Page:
By Warren Strobel, Jonathan Landay and Phil Stewart
WASHINGTON, March 22 – On Jan. 21, U.S. Secretary of State John Kerry met with Iraq’s prime minister in Davos, Switzerland, and handed him a personal note from President Barack Obama pleading for urgent action.
Obama’s confidential message to Haider Al Abadi, which was confirmed to Reuters by two U.S. officials and has not been previously reported, was not about Daesh or Iraq’s sectarian divide. It was about a potential catastrophe posed by the dire state of the country’s largest dam, whose collapse could unleash a flood killing tens of thousands of people and trigger an environmental disaster.
The president’s personal intervention indicates how the fragile Mosul Dam has moved to the forefront of U.S. concerns over Iraq, reflecting fears its failure would also undermine U.S. efforts to stabilize Abadi’s government and complicate the war against Daesh.
It also reflected growing frustration. The U.S. government felt Baghdad was failing to take the threat seriously enough, according to interviews with officials at the State Department, Pentagon, U.S. Agency for International Development (USAID) and other agencies.
“They dragged their feet on this,” said a U.S. official, who like the other sources declined to be identified.
The Iraqi government declined official comment on those assertions and on the Obama letter.
A U.S. government briefing paper released in late February says that the 500,000 to 1.47 million Iraqis living in the highest-risk areas along the Tigris River “probably would not survive” the flood’s impact unless they evacuated. Swept hundreds of miles along in the waters would be unexploded ordnance, chemicals, bodies and buildings.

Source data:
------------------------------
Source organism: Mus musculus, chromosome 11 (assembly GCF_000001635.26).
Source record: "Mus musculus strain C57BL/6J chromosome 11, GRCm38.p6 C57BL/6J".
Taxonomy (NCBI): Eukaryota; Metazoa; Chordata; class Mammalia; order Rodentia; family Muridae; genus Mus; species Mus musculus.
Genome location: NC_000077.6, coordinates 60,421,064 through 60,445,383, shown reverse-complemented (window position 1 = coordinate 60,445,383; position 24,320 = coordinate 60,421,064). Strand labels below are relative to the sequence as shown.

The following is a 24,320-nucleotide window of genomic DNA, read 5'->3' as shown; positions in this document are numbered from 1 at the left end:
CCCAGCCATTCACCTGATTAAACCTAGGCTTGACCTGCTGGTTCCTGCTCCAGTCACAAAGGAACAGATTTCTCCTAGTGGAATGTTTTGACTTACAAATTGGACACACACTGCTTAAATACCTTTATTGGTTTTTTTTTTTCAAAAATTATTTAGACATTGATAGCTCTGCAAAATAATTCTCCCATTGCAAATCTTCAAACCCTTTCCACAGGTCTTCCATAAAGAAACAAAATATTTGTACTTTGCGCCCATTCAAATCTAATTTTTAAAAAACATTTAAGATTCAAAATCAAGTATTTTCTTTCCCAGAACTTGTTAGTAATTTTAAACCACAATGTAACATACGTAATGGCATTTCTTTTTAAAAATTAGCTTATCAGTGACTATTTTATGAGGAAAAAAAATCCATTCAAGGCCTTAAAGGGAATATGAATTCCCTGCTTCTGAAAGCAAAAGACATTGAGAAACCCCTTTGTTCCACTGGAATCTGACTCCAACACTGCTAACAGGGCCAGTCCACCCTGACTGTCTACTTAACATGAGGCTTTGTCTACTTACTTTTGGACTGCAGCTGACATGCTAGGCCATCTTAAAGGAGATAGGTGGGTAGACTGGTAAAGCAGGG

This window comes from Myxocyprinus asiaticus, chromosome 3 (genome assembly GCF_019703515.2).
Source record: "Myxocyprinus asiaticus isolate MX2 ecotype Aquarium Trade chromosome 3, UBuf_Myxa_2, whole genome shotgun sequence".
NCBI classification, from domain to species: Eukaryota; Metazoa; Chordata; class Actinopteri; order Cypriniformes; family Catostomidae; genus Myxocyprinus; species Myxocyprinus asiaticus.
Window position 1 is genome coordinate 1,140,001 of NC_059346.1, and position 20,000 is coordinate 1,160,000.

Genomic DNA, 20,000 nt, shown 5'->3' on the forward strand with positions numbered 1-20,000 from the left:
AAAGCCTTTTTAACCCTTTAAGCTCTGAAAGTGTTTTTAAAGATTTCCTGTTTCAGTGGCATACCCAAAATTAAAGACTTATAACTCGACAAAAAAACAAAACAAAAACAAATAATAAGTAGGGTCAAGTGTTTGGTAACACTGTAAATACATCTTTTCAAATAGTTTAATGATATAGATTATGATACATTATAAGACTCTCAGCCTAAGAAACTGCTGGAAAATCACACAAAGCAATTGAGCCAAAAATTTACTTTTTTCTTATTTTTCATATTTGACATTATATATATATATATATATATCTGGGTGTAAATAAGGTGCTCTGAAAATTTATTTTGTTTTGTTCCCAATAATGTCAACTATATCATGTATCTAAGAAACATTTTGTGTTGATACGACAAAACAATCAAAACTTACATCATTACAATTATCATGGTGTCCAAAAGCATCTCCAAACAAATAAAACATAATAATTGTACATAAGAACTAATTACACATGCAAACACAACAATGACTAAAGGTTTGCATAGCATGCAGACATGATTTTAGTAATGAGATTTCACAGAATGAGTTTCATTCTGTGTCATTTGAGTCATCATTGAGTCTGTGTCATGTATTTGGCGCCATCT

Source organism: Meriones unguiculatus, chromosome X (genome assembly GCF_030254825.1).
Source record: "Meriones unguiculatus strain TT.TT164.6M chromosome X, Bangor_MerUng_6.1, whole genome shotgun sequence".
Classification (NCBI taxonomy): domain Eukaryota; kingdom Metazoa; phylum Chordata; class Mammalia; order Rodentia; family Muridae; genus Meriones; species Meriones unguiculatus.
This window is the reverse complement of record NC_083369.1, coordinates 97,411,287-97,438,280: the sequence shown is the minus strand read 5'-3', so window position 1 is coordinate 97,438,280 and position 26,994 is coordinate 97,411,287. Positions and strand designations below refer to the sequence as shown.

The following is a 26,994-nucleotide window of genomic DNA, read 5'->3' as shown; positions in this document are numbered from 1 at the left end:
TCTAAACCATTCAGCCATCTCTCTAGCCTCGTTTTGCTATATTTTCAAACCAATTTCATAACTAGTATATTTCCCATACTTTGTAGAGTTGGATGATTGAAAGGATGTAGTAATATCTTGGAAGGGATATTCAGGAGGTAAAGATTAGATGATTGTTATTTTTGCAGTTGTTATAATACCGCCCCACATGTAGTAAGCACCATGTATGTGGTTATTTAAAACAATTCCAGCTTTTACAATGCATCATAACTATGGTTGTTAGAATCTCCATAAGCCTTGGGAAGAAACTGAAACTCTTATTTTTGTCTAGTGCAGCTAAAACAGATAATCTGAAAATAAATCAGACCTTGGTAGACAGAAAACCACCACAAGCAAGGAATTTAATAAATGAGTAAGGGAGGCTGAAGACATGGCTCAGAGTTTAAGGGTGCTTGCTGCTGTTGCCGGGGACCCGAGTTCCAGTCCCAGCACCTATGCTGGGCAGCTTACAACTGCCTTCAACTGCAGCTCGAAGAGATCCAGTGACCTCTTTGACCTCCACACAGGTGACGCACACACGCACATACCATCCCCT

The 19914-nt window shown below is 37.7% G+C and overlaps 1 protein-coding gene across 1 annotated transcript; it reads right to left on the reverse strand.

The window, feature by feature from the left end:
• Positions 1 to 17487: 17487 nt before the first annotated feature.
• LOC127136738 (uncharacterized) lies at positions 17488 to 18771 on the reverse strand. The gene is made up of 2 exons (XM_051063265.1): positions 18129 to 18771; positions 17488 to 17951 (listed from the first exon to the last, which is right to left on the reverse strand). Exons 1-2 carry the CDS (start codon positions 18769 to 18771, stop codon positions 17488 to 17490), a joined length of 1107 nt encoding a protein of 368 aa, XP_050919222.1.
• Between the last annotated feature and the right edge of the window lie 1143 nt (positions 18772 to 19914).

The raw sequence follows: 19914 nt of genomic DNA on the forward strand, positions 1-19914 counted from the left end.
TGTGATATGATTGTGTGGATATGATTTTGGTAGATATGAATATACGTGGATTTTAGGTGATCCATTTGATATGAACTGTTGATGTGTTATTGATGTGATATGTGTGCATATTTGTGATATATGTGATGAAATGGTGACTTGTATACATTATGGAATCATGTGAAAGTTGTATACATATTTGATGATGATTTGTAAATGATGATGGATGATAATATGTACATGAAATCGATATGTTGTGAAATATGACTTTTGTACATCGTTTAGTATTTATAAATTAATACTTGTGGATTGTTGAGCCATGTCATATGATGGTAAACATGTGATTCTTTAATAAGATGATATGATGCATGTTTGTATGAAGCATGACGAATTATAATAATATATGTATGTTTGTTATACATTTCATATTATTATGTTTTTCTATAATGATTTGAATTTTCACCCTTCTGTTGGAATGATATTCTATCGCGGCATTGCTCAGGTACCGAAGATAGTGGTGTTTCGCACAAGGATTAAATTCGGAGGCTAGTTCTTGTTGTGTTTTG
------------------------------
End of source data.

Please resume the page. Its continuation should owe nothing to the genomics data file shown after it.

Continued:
“Governance and rule of law (would be) disrupted by widespread human, material, economic, and environmental losses,” says the paper.
U.S. officials would not disclose the precise contents of Obama’s letter.
Its impact on Iraq’s government could not be confirmed. But 11 days after it was delivered, Iraqi Minister of Water Resources Muhsin Al Shammari’s own political party removed him from responsibility over the dam, according to public statements. The water minister has publicly downplayed the threat posed by the dam.
U.S. relations with Shammari, an ally of anti-American cleric Moqtada Al Sadr, had become so bad that when U.S. Ambassador to Iraq Stuart Jones came to meetings, the minister would walk out, said an Iraqi government source briefed on Mosul Dam planning.
A U.S. embassy official in Baghdad confirmed that Shammari would not attend meetings with Jones. In one instance, U.S. officials were told that Shammari sat in an adjoining room and listened to a meeting via an audio feed. But cooperation with Abadi has been smooth, the official said.
Shammari has not commented publicly on those meetings. He has suggested that predictions about the dam are an excuse to send more foreign troops to the country.
On March 2, Iraq signed a $296 million contract with Italy’s Trevi Group to reinforce the dam in northern Iraq, which has needed that work since it was built in the early 1980s on veins of water-soluble gypsum. Italy has said it will send 450 troops to help protect the dam.